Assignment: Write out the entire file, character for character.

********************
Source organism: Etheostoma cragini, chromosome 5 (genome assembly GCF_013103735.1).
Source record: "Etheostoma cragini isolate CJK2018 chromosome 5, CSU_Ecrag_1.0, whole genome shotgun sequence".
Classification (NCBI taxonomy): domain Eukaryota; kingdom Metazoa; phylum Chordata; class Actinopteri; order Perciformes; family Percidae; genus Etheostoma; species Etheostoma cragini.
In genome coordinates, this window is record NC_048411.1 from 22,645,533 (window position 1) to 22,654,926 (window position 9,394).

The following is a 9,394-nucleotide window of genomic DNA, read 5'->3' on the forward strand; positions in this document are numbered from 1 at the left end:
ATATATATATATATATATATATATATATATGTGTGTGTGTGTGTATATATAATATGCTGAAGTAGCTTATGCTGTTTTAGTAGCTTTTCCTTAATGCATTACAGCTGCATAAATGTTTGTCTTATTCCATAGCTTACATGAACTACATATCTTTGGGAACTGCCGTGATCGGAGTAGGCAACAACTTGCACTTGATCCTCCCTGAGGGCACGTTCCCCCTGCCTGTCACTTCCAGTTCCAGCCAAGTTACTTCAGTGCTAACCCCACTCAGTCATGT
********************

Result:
Source organism: Etheostoma cragini, chromosome 5 (genome assembly GCF_013103735.1).
Source record: "Etheostoma cragini isolate CJK2018 chromosome 5, CSU_Ecrag_1.0, whole genome shotgun sequence".
Classification (NCBI taxonomy): domain Eukaryota; kingdom Metazoa; phylum Chordata; class Actinopteri; order Perciformes; family Percidae; genus Etheostoma; species Etheostoma cragini.
In genome coordinates, this window is record NC_048411.1 from 22,645,533 (window position 1) to 22,654,926 (window position 9,394).

The following is a 9,394-nucleotide window of genomic DNA, read 5'->3' on the forward strand; positions in this document are numbered from 1 at the left end:
ATATATATATATATATATATATATATATATGTGTGTGTGTGTGTATATATAATATGCTGAAGTAGCTTATGCTGTTTTAGTAGCTTTTCCTTAATGCATTACAGCTGCATAAATGTTTGTCTTATTCCATAGCTTACATGAACTACATATCTTTGGGAACTGCCGTGATCGGAGTAGGCAACAACTTGCACTTGATCCTCCCTGAGGGCACGTTCCCCCTGCCTGTCACTTCCAGTTCCAGCCAAGTTACTTCAGTGCTAACCCCACTCAGTCATGT